Stephen has spoken at a panel event highlighting London’s growing religiosity and the significance of faith groups in moments of national tragedy. Organised by the University of Kent Understanding Unbelief Programme and the National Centre for Social Research (NatCen), the event explored belief and unbelief in such crises.
Last year NatCen’s British Social Attitudes Survey revealed that 52% of people now identify as having no religion. These trends were explored by speakers at the event such as lead researcher for the Unbelief project, Dr Lois Lee.
Stephen commented, however, that this data did not tell the whole story. He highlighted recent research on the desecularisation of London showing that Sunday church attendance in London is now around 10% higher than it was in 1979, and the number of congregations 50% higher. He noted that in Newham around 260 churches had been founded and remain in operation since 1975.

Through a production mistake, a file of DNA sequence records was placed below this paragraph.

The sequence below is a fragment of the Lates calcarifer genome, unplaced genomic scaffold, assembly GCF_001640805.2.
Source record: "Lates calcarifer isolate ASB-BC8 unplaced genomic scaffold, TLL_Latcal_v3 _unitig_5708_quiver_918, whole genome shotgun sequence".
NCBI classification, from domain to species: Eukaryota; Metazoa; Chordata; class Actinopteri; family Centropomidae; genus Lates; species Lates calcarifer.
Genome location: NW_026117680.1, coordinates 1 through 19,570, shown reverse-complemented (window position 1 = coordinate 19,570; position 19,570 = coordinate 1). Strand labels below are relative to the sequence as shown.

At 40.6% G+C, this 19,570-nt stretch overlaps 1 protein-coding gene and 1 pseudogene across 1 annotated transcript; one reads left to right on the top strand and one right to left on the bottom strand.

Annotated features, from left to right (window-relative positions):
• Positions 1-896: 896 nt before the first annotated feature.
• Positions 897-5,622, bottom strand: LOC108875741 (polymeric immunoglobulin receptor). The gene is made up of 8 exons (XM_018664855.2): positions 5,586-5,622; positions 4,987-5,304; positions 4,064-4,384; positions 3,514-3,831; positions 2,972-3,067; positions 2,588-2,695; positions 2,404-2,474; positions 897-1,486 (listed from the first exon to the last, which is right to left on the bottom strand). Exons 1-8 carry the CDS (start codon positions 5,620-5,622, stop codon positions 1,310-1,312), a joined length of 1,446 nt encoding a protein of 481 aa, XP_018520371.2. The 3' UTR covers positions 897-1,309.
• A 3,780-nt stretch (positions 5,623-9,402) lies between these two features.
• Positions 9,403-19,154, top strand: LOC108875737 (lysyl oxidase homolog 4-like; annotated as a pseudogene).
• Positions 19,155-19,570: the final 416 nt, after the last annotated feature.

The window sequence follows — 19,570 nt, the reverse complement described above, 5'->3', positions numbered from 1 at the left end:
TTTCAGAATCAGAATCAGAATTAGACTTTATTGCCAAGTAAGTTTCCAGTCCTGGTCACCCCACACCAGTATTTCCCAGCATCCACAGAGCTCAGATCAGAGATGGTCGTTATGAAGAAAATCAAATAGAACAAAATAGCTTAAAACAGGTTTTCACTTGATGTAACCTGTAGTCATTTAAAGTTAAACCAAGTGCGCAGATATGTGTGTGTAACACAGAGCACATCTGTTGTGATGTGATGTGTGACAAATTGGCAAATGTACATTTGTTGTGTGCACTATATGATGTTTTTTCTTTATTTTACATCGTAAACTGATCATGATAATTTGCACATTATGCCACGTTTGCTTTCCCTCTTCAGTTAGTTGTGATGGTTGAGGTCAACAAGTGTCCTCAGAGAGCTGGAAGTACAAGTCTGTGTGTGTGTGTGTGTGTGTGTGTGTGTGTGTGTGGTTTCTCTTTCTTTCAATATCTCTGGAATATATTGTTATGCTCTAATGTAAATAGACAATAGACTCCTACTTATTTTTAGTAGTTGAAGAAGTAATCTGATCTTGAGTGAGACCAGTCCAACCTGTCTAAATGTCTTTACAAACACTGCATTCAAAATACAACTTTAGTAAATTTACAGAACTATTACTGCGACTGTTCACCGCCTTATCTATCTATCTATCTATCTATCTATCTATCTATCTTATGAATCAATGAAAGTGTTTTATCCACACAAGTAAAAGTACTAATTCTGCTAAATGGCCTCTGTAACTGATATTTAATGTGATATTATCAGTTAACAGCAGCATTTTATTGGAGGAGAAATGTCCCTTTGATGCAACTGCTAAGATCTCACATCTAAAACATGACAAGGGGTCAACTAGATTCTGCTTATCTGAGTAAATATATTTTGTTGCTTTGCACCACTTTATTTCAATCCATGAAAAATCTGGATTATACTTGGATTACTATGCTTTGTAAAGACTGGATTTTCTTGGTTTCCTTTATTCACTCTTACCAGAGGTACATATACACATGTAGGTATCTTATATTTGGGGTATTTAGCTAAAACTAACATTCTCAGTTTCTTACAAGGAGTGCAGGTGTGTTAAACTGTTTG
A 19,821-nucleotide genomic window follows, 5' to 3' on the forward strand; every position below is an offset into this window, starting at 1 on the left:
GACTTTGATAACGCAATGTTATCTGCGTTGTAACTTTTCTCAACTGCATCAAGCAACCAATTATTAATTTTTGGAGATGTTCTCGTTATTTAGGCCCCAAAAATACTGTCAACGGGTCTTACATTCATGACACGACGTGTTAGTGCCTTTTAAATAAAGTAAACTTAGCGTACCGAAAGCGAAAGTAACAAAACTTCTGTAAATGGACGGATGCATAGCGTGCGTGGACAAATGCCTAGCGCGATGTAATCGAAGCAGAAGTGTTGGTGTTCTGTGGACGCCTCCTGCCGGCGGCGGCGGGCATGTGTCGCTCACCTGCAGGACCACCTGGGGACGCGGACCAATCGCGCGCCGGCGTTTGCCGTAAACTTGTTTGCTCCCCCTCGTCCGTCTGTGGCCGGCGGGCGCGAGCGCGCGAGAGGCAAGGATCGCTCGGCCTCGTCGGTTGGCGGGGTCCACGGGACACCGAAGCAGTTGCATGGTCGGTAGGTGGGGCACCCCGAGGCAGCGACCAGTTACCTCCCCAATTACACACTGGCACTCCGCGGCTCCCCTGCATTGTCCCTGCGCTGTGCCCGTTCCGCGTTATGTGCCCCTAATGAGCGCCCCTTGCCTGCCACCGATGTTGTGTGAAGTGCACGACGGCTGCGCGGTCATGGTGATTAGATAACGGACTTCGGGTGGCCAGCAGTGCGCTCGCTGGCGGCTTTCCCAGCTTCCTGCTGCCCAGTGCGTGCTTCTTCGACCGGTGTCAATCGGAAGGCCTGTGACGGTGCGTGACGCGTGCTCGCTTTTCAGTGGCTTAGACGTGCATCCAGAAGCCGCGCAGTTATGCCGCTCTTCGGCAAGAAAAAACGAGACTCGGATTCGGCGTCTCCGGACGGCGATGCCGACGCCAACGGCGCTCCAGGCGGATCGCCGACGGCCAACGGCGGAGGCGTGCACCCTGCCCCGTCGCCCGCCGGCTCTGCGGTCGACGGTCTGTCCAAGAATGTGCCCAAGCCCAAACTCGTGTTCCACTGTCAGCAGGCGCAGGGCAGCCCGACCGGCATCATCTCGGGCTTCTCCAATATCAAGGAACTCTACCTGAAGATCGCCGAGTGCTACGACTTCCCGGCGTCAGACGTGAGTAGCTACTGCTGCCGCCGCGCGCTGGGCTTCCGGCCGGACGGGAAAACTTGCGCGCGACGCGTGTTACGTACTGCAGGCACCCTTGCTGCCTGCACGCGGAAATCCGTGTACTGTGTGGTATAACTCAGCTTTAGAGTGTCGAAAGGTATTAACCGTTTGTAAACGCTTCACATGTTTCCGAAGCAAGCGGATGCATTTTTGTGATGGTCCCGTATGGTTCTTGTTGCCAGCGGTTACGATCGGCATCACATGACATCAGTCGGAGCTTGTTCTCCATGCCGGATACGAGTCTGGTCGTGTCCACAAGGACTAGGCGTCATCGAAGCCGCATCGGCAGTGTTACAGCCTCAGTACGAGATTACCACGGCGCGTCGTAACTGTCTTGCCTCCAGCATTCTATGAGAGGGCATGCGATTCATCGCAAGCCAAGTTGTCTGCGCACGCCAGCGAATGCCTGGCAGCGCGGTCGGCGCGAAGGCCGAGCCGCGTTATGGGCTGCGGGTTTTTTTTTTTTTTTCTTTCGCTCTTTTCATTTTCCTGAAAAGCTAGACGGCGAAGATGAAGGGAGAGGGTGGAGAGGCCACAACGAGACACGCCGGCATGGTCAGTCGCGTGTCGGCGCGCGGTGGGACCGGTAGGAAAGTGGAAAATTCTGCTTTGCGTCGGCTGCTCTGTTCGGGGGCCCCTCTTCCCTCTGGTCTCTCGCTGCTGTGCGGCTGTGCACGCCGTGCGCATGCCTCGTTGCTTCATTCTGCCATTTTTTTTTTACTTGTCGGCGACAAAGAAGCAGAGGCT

Stephen went on to explore the role of faith groups in moments of national tragedy such as terror attacks or most recently Grenfell, as highlighted in recent Theos research. At the event, those practically involved in pastoral work and crisis response such as Simon O’Donoghue from Humanists UK and Mark Harris of Samaritans noted the need for collaboration, pastoral sensitivity and to seek out nonreligious voices for media comment.
Stephen commented afterwards: “I am convinced that without faith groups, our crisis response would be much poorer. I was delighted to be at the event to explore how people of faith can best support believers and unbelievers in such crises.”